There are concerns in Japan about the U.S. commitment to its defense in light of U.S. budget constraints and war fatigue after Iraq and Afghanistan. Specifically, there are questions over what the U.S. would do if China were to attempt to seize control of uninhabited islands in the East China Sea that both countries claim.

Obama and other senior U.S. officials have tamped down those concerns somewhat by publicly reiterating that the U.S. is treaty-bound to defend Japan.

Despite China's strong objections, the government of Prime Minister Shinzo Abe has also pushed through contentious legislation to loosen post-World War II restrictions on the Japanese military to allow Japan to contribute more to regional defense. Japan has also deepened its security ties with Australia and Southeast Asia.



India has seen a major boost in its economic and defense ties with the United States at a time when both countries share concern about China's rise. The two sides reached a landmark civilian nuclear agreement in 2008, which allowed India to access sensitive technologies and fuels despite never signing the international Nuclear Non-Proliferation Treaty.

The two countries' leaders have established warm relations, even as some U.S. lawmakers have criticized the record of the government of Prime Minister Narendra Modi on religious tolerance. Obama has visited India twice and even attended the country's annual Republic Day military parade. Modi has traveled four times to the U.S. since taking office in 2014.

India fought a brief but bloody war with China in 1962 and their mutual border remains in dispute. Like most countries, however, India is reliant on its trade with China and wishes to avoid any moves that might spark a crisis with its northern neighbor.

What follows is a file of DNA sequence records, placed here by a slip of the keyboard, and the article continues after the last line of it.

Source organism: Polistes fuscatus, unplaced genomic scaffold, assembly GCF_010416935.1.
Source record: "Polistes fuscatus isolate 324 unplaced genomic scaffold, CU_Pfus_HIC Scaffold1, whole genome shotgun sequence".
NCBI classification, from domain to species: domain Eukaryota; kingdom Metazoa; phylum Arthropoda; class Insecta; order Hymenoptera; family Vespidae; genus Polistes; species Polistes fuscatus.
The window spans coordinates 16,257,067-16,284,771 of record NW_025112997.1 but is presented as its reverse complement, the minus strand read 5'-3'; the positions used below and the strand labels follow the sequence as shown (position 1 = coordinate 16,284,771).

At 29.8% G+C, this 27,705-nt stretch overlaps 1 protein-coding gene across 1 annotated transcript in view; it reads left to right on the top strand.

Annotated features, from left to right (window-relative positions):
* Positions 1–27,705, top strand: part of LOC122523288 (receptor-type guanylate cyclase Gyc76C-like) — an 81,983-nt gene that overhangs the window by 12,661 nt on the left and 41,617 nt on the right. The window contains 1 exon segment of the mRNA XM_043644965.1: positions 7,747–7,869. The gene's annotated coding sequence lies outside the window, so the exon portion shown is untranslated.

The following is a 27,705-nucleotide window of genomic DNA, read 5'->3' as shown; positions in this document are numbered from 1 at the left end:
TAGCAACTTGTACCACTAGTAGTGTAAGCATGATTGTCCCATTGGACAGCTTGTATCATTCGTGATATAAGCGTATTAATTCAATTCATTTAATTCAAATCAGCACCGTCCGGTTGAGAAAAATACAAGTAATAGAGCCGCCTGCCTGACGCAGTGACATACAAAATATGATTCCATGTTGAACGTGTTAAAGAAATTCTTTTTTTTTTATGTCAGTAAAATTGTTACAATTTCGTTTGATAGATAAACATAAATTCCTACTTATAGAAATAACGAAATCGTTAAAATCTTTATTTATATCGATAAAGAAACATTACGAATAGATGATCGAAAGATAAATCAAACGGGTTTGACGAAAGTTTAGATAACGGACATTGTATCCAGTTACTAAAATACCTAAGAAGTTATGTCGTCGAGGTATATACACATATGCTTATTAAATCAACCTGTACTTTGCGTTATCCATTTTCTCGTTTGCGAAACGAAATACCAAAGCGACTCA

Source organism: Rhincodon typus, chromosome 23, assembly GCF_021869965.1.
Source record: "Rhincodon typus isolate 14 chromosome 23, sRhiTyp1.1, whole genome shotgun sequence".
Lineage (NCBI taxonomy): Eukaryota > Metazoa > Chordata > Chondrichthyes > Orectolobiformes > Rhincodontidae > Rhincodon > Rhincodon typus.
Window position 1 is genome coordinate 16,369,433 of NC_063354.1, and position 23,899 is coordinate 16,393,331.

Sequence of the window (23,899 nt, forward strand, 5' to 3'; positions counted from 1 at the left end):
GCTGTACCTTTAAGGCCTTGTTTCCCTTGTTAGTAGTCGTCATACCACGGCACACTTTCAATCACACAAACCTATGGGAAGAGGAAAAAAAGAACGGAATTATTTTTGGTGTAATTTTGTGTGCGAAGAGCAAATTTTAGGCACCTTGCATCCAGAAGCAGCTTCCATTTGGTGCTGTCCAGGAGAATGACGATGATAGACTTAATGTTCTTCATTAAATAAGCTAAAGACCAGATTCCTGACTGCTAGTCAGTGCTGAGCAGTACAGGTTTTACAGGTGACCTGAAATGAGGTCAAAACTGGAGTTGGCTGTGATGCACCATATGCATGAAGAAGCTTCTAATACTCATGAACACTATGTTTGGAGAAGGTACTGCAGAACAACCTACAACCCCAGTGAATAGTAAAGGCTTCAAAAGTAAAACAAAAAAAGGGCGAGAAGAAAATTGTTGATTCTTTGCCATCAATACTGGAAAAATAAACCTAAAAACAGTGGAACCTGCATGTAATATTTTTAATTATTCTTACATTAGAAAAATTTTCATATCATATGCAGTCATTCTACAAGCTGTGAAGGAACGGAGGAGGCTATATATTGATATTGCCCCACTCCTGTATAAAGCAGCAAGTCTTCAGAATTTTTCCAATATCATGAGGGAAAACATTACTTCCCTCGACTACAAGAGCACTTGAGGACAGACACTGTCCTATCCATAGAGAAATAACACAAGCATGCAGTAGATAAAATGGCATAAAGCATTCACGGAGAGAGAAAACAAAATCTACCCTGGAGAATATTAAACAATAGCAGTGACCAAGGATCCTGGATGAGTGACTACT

While negative opinions toward the U.S. remain among Vietnam's communist old guard, ties have advanced enormously since the normalization of diplomatic relations in 1995. Obama's Asian pivot has dovetailed conveniently with Vietnam's desire to build relations with powerful allies as a counterweight to China's influence.

Obama's personal touch has also given relations a big boost, particularly his May visit that was accompanied by a lifting of a ban on the sale of lethal weapons.

"The Vietnam-US relations have seen long steps forward over the past 21 years from former foes to friends and from friends to partners," said Tran Viet Thai, deputy director of the Institute of Strategic Studies at Vietnam's Foreign Ministry.

Although Vietnam continues to buy Russian military equipment and seeks stable ties with China, it views the U.S. as a positive force in its development, Tran said.


Associated Press writers Ashok Sharma in New Delhi, Kristen Gelineau in Sydney, Australia, Kim Tong-hyung in Seoul, South Korea, Ken Moritsugu in Tokyo and Tran Van Minh in Hanoi, Vietnam, contributed to this report.